- Licensed child care – Minimum licensing requirements are established by the Department of Early Learning (DEL). Teachers must meet educational requirements. Authorized to accept Working Connections. Review licensing requirements, find out if a provider is licensed, or get complaint history at DEL’s website: del.wa.gov or call 866-482-4325.
- Head Start and Early Childhood Education and Assistance Program (ECEAP) – Income level and a child’s age determine eligibility for preschool. In Lewis County, Early Head Start is also available for low-income children from ages 0-3, and for pregnant women. To find out if you are eligible or to apply, contact Lewis County Head Start at 360-736-1696 or Centralia College ECEAP at 360-736-9391.
- Private preschools – Provide an educational program four or less hours per day for children ages 3-5. Not required to be licensed. Typically part-time and require private pay.
- Parent cooperative preschool programs – Typically part-time for children ages 3-5 and provided through community colleges. Not required to be licensed. Requires parents to volunteer time and participate in parent education. Not authorized to accept Working Connections.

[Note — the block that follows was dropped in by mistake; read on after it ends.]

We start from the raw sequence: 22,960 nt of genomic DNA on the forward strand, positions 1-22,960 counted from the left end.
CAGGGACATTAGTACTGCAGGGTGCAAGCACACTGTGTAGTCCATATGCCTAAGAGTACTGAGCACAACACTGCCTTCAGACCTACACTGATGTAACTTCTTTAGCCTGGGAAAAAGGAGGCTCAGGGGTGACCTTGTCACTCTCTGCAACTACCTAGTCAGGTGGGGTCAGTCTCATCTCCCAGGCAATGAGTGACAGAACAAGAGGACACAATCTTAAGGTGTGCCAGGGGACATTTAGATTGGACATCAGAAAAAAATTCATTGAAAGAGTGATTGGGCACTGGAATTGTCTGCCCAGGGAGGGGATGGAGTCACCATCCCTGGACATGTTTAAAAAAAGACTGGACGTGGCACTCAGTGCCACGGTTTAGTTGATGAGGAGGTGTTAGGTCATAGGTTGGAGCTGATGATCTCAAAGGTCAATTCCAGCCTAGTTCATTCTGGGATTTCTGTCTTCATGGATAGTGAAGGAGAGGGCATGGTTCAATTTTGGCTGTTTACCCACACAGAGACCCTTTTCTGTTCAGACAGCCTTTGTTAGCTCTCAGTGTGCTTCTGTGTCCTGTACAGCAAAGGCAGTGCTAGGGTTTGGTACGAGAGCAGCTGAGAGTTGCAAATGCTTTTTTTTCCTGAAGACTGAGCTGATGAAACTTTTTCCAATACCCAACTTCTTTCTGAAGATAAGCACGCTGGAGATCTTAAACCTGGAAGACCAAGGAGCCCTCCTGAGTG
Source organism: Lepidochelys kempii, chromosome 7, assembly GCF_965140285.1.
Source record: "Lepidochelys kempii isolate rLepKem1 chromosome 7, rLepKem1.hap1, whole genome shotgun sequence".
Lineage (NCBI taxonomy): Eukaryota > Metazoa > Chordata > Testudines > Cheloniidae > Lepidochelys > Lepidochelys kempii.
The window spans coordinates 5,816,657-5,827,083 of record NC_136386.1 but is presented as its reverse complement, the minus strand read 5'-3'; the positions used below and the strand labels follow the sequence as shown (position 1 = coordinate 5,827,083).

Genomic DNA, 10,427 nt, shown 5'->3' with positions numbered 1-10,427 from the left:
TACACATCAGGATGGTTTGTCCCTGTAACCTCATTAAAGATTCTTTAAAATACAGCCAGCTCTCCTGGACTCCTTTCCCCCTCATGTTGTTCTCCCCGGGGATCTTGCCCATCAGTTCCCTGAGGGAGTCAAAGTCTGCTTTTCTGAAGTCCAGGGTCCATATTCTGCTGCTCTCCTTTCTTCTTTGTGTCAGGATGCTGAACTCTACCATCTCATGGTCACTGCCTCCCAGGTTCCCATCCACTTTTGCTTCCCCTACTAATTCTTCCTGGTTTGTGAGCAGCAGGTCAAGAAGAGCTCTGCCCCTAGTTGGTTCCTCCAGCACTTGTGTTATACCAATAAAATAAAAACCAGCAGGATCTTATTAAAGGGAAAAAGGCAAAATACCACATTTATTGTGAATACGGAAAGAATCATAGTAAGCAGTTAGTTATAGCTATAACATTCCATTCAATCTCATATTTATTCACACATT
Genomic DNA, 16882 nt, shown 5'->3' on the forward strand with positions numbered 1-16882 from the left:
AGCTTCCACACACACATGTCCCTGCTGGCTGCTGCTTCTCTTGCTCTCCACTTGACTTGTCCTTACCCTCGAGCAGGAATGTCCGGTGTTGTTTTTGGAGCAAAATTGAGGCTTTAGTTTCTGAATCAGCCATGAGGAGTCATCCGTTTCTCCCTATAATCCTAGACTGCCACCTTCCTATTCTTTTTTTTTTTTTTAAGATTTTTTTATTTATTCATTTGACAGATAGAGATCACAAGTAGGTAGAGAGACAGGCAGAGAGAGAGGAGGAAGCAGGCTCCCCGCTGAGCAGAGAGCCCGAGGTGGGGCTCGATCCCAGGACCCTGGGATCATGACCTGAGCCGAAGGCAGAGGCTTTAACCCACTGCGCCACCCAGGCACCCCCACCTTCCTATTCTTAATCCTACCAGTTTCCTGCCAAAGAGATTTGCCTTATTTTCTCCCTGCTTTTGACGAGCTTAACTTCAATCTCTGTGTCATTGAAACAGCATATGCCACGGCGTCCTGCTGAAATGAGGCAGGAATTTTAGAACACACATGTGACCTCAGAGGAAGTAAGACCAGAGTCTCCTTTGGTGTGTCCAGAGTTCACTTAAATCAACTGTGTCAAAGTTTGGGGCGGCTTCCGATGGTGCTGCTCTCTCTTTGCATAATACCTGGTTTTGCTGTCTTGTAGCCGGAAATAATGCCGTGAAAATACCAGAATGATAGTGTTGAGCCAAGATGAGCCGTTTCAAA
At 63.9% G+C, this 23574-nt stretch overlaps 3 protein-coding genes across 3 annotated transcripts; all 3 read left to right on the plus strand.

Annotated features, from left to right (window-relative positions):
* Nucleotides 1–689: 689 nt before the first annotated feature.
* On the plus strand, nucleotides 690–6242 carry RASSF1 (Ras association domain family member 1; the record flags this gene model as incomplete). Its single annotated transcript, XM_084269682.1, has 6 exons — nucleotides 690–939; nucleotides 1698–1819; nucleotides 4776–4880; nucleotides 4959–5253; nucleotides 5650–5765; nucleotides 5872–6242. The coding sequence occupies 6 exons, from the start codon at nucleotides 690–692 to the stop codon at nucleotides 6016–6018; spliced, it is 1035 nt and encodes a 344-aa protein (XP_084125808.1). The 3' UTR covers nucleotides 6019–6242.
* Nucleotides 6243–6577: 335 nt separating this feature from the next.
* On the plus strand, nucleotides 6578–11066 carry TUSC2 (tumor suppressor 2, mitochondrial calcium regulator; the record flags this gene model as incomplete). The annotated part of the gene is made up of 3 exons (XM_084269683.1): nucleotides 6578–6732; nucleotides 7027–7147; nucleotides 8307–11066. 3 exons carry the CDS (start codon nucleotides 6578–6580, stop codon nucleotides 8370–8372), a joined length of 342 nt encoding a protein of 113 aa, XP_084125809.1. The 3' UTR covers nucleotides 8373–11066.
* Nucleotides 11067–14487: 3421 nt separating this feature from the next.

- Family, friend or neighbors – Not required to get licensed. May be more flexible, less expensive, and less stable. Working Connections will pay a relative caregiver when they register and pass a criminal history check.
- Nanny’s – Not required to get licensed. Not authorized to accept Working Connections.
3. Contact Child Care Aware of Washington Family Center referral specialists
Child Care Referral Specialists at the Child Care Aware of Washington Family Call Center can refer you to child care centers, family child care homes, preschools or school age programs. They can give you a list of providers that meet the needs you have outlined in step one. You can either call them at 1-800-446-1114 or start your online search by clicking here!
4. Research child care providers